What to See

Kraków, often called Krak’s Castle, is one of the largest and oldest cities in Poland, the historical capital of Poland, nowadays – capital of the Lesser Poland.
The unique atmosphere of Kraków attracts not only artists but also many tourists. You can feel that especially on the cosmopolitan Main Market Square.

In Kraków history and centuries-old past penetrates to the depths almost everywhere. It was here where for many centuries Polish kings used to live, the culture flourished and the artists grew. To learn about the city it is enough to take the most famous and beautiful route in Kraków – the “Royal Route”, running from the Barbican via Floriańska street, the Main Market Square, to the Wawel Hill. Along the Royal Route there are the most important monuments of old Kraków: the characteristic St. Mary’s Basilica with two tall, yet uneven towers which should not be missed. Cloth Hall – the medieval market place, nowadays trading centre for souvenirs and Gallery of 19th-Century Polish Painting, churches of St. Francis, St. Peter and St. Paul’s, the Dominican monastery with the Church of the Holy Trinity.

Up on Wawel Hill, raised above the city, there is the majestic Wawel Castle. The Hill features many historically significant buildings dating back to different eras. Wawel played a significant role in the political and religious history of the country and the city itself.
At the „Royal Route” you can see not only the landmarks decsribed in the guidebooks, but also many unforgettable picturesque places and interesting architectural details. It is worth taking a walk on the Kanonicza Street – a wonderful, charming hideaway of Kraków.

Staying in Kraków you cannot miss the town of Kazimierz – the historic Jewish quarter with well-preserved synagogues such as the Old Synagogue and the Tempel Synagogue.
In 1978 the places such as: the Old Town of Kraków, together with Wawel, Kazimierz and Stradom, were included in the Unesco World Heritage List. For centuries Kraków as the capital city of Poland, the seat of kings, was attracting great scholars and artists from all over the world. It is their talent and imagination that we owe to the rich heritage of unique historical monuments that reflect the most important directions in European culture.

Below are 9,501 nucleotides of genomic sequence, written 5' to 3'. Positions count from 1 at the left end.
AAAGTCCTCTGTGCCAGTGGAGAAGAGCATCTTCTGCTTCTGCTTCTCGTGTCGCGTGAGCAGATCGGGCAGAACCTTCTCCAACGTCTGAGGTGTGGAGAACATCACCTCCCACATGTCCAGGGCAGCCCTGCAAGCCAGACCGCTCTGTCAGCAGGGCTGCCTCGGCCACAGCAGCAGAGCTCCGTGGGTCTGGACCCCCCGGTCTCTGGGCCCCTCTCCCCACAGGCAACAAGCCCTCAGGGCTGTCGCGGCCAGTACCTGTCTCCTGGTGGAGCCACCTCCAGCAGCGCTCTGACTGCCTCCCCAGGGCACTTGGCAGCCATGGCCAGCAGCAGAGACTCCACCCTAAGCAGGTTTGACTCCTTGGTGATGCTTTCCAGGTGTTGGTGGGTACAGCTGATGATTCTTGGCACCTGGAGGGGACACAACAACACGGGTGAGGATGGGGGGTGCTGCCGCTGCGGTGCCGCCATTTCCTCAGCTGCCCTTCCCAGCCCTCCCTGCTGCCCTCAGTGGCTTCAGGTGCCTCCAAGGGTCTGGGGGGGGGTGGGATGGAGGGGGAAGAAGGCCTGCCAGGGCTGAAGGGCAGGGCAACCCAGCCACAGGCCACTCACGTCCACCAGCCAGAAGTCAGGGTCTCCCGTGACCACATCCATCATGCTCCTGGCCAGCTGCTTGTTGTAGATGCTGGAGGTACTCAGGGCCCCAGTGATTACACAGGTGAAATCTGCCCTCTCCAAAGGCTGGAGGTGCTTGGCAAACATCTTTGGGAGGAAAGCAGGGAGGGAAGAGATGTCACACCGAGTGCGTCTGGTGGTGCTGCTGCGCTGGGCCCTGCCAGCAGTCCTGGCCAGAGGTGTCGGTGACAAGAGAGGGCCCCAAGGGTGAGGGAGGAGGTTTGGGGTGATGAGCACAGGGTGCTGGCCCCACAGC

Tired of visiting the old Kraków you can rest in numerous popular places among the local people:

  • Planty – an exquisite city park which surrounds the historical part of Kraków, divided into 8 gardens named after nearby landmarks
  • Błonia – city park in the form of a vast, 48-hectare field, just 15 minutes walk from the city centre
  • Park Jordana
  • Wisła boulevards
  • Botanical Garden – established in 1783, it is currently the oldest botanical garden in Poland

For art lovers we recommend visiting one of numerous museums or galleries:

  • National Museum – The mission of the museum is to bear testimony to national and human values by promoting world and Polish art, especially the achievements of the Kraków artistic community, and by conducting activities in connection with its collections and works of scholarly, historical and artistic merit produced out of the beliefs of those who shared a sense of belonging to, or respect for, Polish culture, irrespective of their residence, nationality or religion.
  • Schindler’s Factory – this impressive interactive museum covers the German occupation of Kraków in WWII. It is housed in the former enamel factory of Oskar Schindler.
  • Old Synagogue – this museum is housed in the Old Synagogue, which dates to the 15th century. The prayer hall, complete with a reconstructed bimah (raised platform at the centre where the Torah is read) and the original aron kodesh (the niche in the eastern wall where Torah scrolls are kept), houses an exhibition of liturgical objects.  
  • Manggha Centre of Japanese Art & Technology – this museum is the brainchild of Polish film director Andrzej Wajda, who donated the Kyoto Prize money he received in 1987 to fund a permanent home for the National Museum’s extensive collection of Japanese art, ceramics and scrolls.
  • The Collegium Maius – built as part of the Kraków Academy (now the Jagiellonian University), is the oldest surviving university building in Poland, and one of the best examples of 15th-century Gothic architecture in the city. It has a magnificent arcaded courtyard and a fascinating university collection.
  • Main Square Underground – fascinating attraction beneath the market square, consists of an underground route through medieval market stalls and other long-forgotten chambers. The ‘Middle Ages meets 21st century’ experience is enhanced by holograms and audio-visual wizardry.

Almost all the biggest museums offer audioguides. There are also twelve 3D models of the most popular historical buildings situated along the Royal Route (incl. the Barbican, St. Mary’s Basilica or Cloth Hall ‘Sukiennice’). Each model has English and Polish braille descriptions. Tourist maps for visually impaired guests can be collected from Tourist Information offices.

Kraków is considered to be the cultural capital of Poland. In 2000 the city was awarded the title of European Capital of Culture. A review of current cultural events in Kraków can be found here.

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